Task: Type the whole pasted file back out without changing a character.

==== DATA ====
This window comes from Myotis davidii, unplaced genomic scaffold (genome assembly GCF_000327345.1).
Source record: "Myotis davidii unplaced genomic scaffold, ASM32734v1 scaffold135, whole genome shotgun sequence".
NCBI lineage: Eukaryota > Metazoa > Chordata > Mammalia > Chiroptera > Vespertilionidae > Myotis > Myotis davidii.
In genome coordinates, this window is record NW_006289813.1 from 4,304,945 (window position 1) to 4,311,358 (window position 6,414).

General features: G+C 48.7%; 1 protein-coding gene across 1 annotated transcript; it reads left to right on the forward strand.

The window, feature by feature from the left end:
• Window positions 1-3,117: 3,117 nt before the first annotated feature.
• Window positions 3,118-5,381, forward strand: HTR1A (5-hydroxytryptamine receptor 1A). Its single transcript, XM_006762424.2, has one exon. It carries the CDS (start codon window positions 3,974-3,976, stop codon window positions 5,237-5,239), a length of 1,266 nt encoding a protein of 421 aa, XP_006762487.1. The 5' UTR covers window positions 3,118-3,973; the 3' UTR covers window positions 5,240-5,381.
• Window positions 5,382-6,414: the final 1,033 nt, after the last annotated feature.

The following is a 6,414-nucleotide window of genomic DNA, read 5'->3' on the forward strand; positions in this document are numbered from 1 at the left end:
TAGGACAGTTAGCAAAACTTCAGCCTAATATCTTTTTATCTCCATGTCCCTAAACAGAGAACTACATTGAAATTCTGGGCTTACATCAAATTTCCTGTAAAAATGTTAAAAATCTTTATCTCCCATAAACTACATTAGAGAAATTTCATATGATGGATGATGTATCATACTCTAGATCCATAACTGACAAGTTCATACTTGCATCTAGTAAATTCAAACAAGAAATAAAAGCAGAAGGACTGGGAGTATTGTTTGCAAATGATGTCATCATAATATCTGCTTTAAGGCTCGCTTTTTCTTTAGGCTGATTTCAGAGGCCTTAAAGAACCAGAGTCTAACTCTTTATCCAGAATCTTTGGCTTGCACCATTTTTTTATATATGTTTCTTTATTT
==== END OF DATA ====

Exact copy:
This window comes from Myotis davidii, unplaced genomic scaffold (genome assembly GCF_000327345.1).
Source record: "Myotis davidii unplaced genomic scaffold, ASM32734v1 scaffold135, whole genome shotgun sequence".
NCBI lineage: Eukaryota > Metazoa > Chordata > Mammalia > Chiroptera > Vespertilionidae > Myotis > Myotis davidii.
In genome coordinates, this window is record NW_006289813.1 from 4,304,945 (window position 1) to 4,311,358 (window position 6,414).

General features: G+C 48.7%; 1 protein-coding gene across 1 annotated transcript; it reads left to right on the forward strand.

The window, feature by feature from the left end:
• Window positions 1-3,117: 3,117 nt before the first annotated feature.
• Window positions 3,118-5,381, forward strand: HTR1A (5-hydroxytryptamine receptor 1A). Its single transcript, XM_006762424.2, has one exon. It carries the CDS (start codon window positions 3,974-3,976, stop codon window positions 5,237-5,239), a length of 1,266 nt encoding a protein of 421 aa, XP_006762487.1. The 5' UTR covers window positions 3,118-3,973; the 3' UTR covers window positions 5,240-5,381.
• Window positions 5,382-6,414: the final 1,033 nt, after the last annotated feature.

The following is a 6,414-nucleotide window of genomic DNA, read 5'->3' on the forward strand; positions in this document are numbered from 1 at the left end:
TAGGACAGTTAGCAAAACTTCAGCCTAATATCTTTTTATCTCCATGTCCCTAAACAGAGAACTACATTGAAATTCTGGGCTTACATCAAATTTCCTGTAAAAATGTTAAAAATCTTTATCTCCCATAAACTACATTAGAGAAATTTCATATGATGGATGATGTATCATACTCTAGATCCATAACTGACAAGTTCATACTTGCATCTAGTAAATTCAAACAAGAAATAAAAGCAGAAGGACTGGGAGTATTGTTTGCAAATGATGTCATCATAATATCTGCTTTAAGGCTCGCTTTTTCTTTAGGCTGATTTCAGAGGCCTTAAAGAACCAGAGTCTAACTCTTTATCCAGAATCTTTGGCTTGCACCATTTTTTTATATATGTTTCTTTATTT